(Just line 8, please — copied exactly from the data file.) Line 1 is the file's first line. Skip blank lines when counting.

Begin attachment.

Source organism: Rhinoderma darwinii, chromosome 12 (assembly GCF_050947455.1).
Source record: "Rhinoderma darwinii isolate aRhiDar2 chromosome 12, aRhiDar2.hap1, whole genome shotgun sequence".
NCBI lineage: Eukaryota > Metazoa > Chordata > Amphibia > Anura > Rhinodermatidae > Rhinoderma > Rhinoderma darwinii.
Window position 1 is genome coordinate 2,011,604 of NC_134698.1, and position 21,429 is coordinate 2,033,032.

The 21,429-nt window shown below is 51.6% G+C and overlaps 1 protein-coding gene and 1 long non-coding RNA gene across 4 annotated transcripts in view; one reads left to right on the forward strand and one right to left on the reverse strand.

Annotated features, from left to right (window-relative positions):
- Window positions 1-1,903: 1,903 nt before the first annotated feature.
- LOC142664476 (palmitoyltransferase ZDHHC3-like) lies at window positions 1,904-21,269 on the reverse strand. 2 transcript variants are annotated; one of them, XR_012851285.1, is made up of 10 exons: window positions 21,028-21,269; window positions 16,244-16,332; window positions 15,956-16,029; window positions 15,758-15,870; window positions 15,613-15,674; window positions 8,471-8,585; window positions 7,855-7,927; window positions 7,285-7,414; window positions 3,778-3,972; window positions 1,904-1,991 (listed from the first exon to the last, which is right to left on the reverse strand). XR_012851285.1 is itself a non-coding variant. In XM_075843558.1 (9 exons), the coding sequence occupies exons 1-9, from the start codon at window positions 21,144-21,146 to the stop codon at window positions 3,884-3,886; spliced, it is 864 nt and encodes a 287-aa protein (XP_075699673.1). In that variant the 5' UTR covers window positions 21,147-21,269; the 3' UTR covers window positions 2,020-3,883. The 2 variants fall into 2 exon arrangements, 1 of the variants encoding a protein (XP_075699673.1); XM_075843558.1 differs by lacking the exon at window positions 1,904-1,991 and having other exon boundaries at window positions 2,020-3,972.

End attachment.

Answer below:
- LOC142664476 (palmitoyltransferase ZDHHC3-like) lies at window positions 1,904-21,269 on the reverse strand. 2 transcript variants are annotated; one of them, XR_012851285.1, is made up of 10 exons: window positions 21,028-21,269; window positions 16,244-16,332; window positions 15,956-16,029; window positions 15,758-15,870; window positions 15,613-15,674; window positions 8,471-8,585; window positions 7,855-7,927; window positions 7,285-7,414; window positions 3,778-3,972; window positions 1,904-1,991 (listed from the first exon to the last, which is right to left on the reverse strand). XR_012851285.1 is itself a non-coding variant. In XM_075843558.1 (9 exons), the coding sequence occupies exons 1-9, from the start codon at window positions 21,144-21,146 to the stop codon at window positions 3,884-3,886; spliced, it is 864 nt and encodes a 287-aa protein (XP_075699673.1). In that variant the 5' UTR covers window positions 21,147-21,269; the 3' UTR covers window positions 2,020-3,883. The 2 variants fall into 2 exon arrangements, 1 of the variants encoding a protein (XP_075699673.1); XM_075843558.1 differs by lacking the exon at window positions 1,904-1,991 and having other exon boundaries at window positions 2,020-3,972.